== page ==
Sunday, October 20, 2013

Police and emergency workers not to be held responsible in death of girl following Asiana Airlines crash

Ye Meng-yuan [left] and Wang Linjia [right] were
two of the three killed following the Asiana Air crash.

Saying that the aftermath of a Asiana Airlines jet smashing its tail into the end of the runway and then spinning around and crashing was a "very chaotic scene," local prosecutors decided not to file charges against anyone for striking a 16-year-old Chinese girl who was killed by a rescue truck.

Ye Mengyuan's family's lawyers will still likely focus on whom they refer to as "the responsible parties," which will certainly include Asiana Airlines and the pilots for the death.

Frankly, this doesn't sit well with me. Emergency response personnel are supposed to be trained to handle "extraordinary circumstances." And it doesn't bode well that they have run over a passenger on the tarmac on a bright and clear day when they know there are hundreds of passengers escaping burning wreckage.

And then there's this response by San Francisco Fire Chief Joanne Hayes-White, reported in the Los Angeles Times:
"If not for the professional recute, triage, treatment, and transport operations that were conducted by all involved agencies, it is likely that there would have been a greater loss of life," she said.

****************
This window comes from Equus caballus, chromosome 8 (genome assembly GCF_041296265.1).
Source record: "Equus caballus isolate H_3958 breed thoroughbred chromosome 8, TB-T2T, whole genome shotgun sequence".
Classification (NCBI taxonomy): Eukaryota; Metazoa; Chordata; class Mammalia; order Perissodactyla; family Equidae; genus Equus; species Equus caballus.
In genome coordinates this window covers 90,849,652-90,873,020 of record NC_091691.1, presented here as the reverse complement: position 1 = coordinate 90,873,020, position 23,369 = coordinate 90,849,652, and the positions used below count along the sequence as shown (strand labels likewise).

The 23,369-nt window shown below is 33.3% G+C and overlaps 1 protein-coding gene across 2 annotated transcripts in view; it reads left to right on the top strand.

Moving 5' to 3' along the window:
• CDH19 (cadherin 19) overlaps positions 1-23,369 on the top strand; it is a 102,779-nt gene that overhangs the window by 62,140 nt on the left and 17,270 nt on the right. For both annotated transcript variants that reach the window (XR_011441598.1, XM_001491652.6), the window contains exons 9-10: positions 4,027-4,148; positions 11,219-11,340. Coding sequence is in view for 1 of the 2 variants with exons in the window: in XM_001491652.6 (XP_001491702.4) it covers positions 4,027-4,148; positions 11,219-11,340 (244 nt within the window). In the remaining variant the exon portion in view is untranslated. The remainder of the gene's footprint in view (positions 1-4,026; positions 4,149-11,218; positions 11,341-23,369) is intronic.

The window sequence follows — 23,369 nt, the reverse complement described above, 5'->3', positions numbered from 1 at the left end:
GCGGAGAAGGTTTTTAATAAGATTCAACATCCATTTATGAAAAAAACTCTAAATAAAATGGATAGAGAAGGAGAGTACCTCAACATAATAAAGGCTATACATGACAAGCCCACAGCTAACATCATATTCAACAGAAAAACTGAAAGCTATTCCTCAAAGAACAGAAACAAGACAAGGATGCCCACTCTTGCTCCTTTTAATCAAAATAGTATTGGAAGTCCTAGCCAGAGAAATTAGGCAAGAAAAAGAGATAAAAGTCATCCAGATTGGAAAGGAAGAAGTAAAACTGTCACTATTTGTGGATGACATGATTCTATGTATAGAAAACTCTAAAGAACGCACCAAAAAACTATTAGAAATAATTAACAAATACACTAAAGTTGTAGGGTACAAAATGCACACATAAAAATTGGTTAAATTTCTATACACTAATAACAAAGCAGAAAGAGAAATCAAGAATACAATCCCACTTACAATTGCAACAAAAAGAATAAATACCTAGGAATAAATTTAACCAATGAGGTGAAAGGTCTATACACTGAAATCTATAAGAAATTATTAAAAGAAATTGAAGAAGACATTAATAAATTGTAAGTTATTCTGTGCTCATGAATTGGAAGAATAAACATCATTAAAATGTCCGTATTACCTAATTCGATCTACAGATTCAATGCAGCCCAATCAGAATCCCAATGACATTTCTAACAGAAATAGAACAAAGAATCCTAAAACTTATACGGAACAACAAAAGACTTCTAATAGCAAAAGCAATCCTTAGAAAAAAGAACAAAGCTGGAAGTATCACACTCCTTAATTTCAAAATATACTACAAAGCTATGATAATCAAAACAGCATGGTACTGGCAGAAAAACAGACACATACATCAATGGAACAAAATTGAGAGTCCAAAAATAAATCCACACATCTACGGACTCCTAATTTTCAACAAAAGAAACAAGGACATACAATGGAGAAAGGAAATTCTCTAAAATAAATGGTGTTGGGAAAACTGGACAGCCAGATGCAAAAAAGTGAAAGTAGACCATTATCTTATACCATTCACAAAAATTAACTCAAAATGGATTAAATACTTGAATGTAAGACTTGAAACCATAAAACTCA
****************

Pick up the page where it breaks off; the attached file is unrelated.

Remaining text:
It seems almost calculated as if to say that having saved so many others makes it acceptable that they killed (not failed to save, mind you, but actually killed) this other one.

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1 comment:

  1. This was a tragic accident, and to hold any responders personally responsible (unless there was gross negligence, which is what was investigated and rejected) is crazy, since it would chill the response of future responders.

    Ye Mengyaun's family will receive a large civil award from San Francisco, San Francisco will review and improve its protocol for responding to airport emergencies and its training of responders, and other cities will take note of what is learned from this tragedy, which is as it should be.

    Ruining the career of (or sending to jail) a fireman who acted in good faith won't bring back Ms. Ye, but it would make her legacy one of making air travel (and, in fact, all disasters) less safe, instead of more safe.

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